Design of Reinforced Concrete Spandrel Beams

by Thomas T. C. Hsu, (M.ASCE), Prof.; Dept. of Civ. Engrg., Univ. of Miami, Coral Gables, FL,
Kenneth T. Burton, (M.ASCE), Struct. Engr.; Carl Walker and Assocs., Inc., Consulting Engrs., Elgin, IL,

Serial Information: Journal of the Structural Division, 1974, Vol. 100, Issue 1, Pg. 209-229

Document Type: Journal Paper


Torsional stiffness of a reinforced concrete spandrel beam is known to decrease drastically after cracking and to cause redistribution of moment between the spandrel beams and the floor beams in building frames. In this study, 10 T-shape specimens representing a floor beam framing monolithically into a spandrel beam were tested. Test results show that large angles of twist under constant torque can be obtained after cracking and that the limit design method is desirable for designing spandrel beams. In using the limit design concept a specified torsional stress is sufficient to ensure ductility and crack control. In addition, methods are suggested for the design of joint stirrups to prevent joint failure, stirrups in the floor beam to prevent shear failure, and negative steel in the floor beam.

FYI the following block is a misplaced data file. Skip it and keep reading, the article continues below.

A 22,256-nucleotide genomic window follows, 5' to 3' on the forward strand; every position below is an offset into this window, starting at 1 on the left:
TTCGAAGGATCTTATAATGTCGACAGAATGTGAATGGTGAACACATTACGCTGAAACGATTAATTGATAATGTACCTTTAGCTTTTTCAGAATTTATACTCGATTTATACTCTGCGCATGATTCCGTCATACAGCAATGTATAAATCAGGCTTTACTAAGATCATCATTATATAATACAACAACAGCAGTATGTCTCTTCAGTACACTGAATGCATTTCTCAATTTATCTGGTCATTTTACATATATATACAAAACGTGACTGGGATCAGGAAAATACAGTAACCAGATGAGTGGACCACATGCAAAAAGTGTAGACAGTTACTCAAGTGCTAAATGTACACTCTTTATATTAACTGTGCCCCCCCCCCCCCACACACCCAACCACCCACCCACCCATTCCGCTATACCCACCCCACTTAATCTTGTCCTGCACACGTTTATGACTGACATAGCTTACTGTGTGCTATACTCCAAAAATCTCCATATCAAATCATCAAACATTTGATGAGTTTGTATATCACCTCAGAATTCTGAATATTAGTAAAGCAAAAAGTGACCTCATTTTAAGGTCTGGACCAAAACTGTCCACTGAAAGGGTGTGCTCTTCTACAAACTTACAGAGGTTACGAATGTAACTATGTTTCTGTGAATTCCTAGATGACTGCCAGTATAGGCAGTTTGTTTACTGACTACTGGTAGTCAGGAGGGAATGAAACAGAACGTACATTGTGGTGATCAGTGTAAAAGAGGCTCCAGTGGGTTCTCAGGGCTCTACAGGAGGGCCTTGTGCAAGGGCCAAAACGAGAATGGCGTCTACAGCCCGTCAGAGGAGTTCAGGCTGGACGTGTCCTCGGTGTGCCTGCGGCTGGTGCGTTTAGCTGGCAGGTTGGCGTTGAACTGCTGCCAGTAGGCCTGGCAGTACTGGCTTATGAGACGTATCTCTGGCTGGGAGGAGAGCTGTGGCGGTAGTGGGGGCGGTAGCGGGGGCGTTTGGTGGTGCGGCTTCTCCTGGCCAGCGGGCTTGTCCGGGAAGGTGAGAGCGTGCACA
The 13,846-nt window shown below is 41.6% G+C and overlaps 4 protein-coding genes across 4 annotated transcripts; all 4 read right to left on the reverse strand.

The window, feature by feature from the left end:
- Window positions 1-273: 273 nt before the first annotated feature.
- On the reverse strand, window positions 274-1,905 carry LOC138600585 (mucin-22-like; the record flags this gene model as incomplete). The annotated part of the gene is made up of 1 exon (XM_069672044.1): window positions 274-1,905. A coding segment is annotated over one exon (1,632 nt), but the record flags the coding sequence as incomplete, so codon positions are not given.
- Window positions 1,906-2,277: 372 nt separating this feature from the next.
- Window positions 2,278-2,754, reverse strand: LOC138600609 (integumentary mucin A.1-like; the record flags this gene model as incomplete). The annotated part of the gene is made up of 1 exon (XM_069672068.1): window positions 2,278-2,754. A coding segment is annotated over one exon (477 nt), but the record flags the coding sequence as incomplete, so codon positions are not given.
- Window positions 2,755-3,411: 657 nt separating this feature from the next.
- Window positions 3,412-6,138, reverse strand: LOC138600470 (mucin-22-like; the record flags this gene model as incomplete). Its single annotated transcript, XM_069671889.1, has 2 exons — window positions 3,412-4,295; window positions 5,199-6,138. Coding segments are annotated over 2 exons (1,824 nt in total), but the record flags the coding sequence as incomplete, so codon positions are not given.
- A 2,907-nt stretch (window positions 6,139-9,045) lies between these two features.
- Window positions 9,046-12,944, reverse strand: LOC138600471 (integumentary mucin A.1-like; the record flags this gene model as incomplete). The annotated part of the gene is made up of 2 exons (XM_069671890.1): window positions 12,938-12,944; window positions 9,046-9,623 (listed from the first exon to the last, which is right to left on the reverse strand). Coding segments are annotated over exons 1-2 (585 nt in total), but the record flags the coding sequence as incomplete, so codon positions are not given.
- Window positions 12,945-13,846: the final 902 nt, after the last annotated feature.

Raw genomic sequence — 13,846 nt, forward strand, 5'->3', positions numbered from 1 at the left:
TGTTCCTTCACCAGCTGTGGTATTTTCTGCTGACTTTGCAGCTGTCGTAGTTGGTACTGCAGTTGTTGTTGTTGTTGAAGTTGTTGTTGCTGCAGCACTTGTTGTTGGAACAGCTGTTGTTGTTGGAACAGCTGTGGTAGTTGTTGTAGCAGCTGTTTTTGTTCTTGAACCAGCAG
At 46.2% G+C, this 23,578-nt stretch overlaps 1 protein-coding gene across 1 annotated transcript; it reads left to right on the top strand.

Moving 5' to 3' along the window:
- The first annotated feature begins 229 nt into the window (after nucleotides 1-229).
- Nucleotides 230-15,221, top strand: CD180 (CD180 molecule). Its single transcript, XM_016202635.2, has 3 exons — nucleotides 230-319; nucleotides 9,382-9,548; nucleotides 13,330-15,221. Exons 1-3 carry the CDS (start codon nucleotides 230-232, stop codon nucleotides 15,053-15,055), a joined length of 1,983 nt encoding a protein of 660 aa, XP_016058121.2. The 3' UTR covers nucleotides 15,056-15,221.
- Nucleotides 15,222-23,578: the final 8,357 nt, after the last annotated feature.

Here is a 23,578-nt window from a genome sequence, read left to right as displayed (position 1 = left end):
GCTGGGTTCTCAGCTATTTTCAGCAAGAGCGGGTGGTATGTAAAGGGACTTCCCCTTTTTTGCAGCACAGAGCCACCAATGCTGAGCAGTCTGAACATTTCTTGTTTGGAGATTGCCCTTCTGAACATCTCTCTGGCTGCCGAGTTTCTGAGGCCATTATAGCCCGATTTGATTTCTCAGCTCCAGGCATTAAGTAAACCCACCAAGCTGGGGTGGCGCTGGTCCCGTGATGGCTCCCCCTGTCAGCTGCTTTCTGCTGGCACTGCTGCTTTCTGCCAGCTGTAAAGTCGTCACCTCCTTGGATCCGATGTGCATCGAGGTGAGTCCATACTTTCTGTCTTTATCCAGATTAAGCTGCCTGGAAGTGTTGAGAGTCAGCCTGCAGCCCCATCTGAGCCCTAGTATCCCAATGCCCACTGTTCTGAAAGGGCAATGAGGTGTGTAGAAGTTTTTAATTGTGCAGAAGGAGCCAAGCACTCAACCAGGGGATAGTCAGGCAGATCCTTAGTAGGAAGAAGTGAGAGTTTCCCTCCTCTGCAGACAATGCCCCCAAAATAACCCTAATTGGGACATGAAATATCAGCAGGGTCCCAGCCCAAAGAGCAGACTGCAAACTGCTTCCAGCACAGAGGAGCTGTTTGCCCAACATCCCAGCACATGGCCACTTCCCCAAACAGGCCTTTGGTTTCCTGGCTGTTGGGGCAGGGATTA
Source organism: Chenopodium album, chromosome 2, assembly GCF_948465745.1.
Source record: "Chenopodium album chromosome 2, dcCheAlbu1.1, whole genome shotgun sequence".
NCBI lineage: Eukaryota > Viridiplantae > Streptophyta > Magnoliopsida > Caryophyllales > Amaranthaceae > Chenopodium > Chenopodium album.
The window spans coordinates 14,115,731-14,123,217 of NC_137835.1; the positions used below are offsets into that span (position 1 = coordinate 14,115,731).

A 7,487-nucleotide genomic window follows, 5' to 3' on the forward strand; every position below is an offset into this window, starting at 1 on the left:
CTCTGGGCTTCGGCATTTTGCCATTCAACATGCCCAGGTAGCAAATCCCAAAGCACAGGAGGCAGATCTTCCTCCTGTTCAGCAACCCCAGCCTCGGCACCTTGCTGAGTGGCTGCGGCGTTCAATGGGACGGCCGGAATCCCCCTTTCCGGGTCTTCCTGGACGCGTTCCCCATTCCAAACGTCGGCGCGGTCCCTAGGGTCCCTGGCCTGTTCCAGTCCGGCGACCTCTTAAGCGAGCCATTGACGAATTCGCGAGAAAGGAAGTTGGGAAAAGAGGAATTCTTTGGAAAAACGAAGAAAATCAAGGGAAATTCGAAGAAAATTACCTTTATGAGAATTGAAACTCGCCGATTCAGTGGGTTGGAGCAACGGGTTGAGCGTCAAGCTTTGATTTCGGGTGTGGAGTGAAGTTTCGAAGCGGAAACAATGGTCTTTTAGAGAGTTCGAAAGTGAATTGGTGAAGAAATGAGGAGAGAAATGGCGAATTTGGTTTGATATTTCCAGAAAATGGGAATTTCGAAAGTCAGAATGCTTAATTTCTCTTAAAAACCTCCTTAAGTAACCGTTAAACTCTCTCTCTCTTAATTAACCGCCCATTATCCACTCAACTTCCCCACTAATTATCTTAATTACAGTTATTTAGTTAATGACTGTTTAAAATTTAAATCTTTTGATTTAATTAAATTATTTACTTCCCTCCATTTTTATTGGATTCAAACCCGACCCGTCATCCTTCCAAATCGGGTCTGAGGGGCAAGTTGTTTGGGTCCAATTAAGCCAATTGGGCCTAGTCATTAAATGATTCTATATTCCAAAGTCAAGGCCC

Subject Headings: Reinforced concrete | Concrete beams | Floors | Cracking | Shear failures | Torsion | Concrete frames | Joints

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